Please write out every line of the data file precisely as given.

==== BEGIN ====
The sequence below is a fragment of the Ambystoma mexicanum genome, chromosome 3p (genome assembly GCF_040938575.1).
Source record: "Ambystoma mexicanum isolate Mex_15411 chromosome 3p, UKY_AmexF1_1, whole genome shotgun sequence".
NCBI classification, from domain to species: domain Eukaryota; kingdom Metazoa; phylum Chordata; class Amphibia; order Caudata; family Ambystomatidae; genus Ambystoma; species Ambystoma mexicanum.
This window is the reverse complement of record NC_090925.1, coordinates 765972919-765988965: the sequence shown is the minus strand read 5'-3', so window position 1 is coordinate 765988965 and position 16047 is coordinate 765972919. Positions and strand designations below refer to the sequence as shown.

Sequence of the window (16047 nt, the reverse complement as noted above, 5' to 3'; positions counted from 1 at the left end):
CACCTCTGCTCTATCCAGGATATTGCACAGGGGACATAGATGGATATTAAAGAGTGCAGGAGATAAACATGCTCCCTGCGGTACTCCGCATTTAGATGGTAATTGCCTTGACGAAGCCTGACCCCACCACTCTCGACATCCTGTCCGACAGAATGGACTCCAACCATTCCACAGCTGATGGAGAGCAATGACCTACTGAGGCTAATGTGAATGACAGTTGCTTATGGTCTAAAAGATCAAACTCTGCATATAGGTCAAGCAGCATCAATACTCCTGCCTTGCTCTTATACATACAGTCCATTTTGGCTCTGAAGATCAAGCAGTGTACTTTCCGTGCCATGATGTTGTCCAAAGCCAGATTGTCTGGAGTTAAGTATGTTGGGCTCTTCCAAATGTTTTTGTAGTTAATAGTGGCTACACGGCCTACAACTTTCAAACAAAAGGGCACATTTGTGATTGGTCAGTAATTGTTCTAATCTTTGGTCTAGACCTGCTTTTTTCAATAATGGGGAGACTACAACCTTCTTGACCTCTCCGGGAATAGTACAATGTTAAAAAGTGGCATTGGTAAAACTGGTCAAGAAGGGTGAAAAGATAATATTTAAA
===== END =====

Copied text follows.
The sequence below is a fragment of the Ambystoma mexicanum genome, chromosome 3p (genome assembly GCF_040938575.1).
Source record: "Ambystoma mexicanum isolate Mex_15411 chromosome 3p, UKY_AmexF1_1, whole genome shotgun sequence".
NCBI classification, from domain to species: domain Eukaryota; kingdom Metazoa; phylum Chordata; class Amphibia; order Caudata; family Ambystomatidae; genus Ambystoma; species Ambystoma mexicanum.
This window is the reverse complement of record NC_090925.1, coordinates 765972919-765988965: the sequence shown is the minus strand read 5'-3', so window position 1 is coordinate 765988965 and position 16047 is coordinate 765972919. Positions and strand designations below refer to the sequence as shown.

Sequence of the window (16047 nt, the reverse complement as noted above, 5' to 3'; positions counted from 1 at the left end):
CACCTCTGCTCTATCCAGGATATTGCACAGGGGACATAGATGGATATTAAAGAGTGCAGGAGATAAACATGCTCCCTGCGGTACTCCGCATTTAGATGGTAATTGCCTTGACGAAGCCTGACCCCACCACTCTCGACATCCTGTCCGACAGAATGGACTCCAACCATTCCACAGCTGATGGAGAGCAATGACCTACTGAGGCTAATGTGAATGACAGTTGCTTATGGTCTAAAAGATCAAACTCTGCATATAGGTCAAGCAGCATCAATACTCCTGCCTTGCTCTTATACATACAGTCCATTTTGGCTCTGAAGATCAAGCAGTGTACTTTCCGTGCCATGATGTTGTCCAAAGCCAGATTGTCTGGAGTTAAGTATGTTGGGCTCTTCCAAATGTTTTTGTAGTTAATAGTGGCTACACGGCCTACAACTTTCAAACAAAAGGGCACATTTGTGATTGGTCAGTAATTGTTCTAATCTTTGGTCTAGACCTGCTTTTTTCAATAATGGGGAGACTACAACCTTCTTGACCTCTCCGGGAATAGTACAATGTTAAAAAGTGGCATTGGTAAAACTGGTCAAGAAGGGTGAAAAGATAATATTTAAA